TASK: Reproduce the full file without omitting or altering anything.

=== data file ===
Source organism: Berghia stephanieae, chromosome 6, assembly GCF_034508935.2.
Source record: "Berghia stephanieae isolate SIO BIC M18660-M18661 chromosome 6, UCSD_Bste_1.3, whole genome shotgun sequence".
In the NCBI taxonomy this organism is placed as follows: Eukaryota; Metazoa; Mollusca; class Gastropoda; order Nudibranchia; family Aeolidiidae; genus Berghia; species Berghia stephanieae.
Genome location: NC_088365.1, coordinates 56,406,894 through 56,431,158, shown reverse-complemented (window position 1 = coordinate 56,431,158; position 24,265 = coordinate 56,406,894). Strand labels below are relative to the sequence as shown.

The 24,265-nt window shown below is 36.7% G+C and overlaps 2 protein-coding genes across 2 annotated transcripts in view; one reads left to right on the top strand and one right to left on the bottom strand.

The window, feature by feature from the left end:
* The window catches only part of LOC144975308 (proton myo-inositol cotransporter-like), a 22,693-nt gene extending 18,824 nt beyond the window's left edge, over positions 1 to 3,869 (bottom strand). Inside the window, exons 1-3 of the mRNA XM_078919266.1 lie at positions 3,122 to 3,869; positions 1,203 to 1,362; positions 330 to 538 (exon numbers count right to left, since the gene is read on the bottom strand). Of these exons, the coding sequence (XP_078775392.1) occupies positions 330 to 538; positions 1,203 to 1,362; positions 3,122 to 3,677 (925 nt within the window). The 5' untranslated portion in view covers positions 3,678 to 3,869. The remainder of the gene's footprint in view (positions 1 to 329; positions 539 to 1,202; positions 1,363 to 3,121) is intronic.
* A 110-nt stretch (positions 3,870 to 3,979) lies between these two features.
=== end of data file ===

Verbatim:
Source organism: Berghia stephanieae, chromosome 6, assembly GCF_034508935.2.
Source record: "Berghia stephanieae isolate SIO BIC M18660-M18661 chromosome 6, UCSD_Bste_1.3, whole genome shotgun sequence".
In the NCBI taxonomy this organism is placed as follows: Eukaryota; Metazoa; Mollusca; class Gastropoda; order Nudibranchia; family Aeolidiidae; genus Berghia; species Berghia stephanieae.
Genome location: NC_088365.1, coordinates 56,406,894 through 56,431,158, shown reverse-complemented (window position 1 = coordinate 56,431,158; position 24,265 = coordinate 56,406,894). Strand labels below are relative to the sequence as shown.

The 24,265-nt window shown below is 36.7% G+C and overlaps 2 protein-coding genes across 2 annotated transcripts in view; one reads left to right on the top strand and one right to left on the bottom strand.

The window, feature by feature from the left end:
* The window catches only part of LOC144975308 (proton myo-inositol cotransporter-like), a 22,693-nt gene extending 18,824 nt beyond the window's left edge, over positions 1 to 3,869 (bottom strand). Inside the window, exons 1-3 of the mRNA XM_078919266.1 lie at positions 3,122 to 3,869; positions 1,203 to 1,362; positions 330 to 538 (exon numbers count right to left, since the gene is read on the bottom strand). Of these exons, the coding sequence (XP_078775392.1) occupies positions 330 to 538; positions 1,203 to 1,362; positions 3,122 to 3,677 (925 nt within the window). The 5' untranslated portion in view covers positions 3,678 to 3,869. The remainder of the gene's footprint in view (positions 1 to 329; positions 539 to 1,202; positions 1,363 to 3,121) is intronic.
* A 110-nt stretch (positions 3,870 to 3,979) lies between these two features.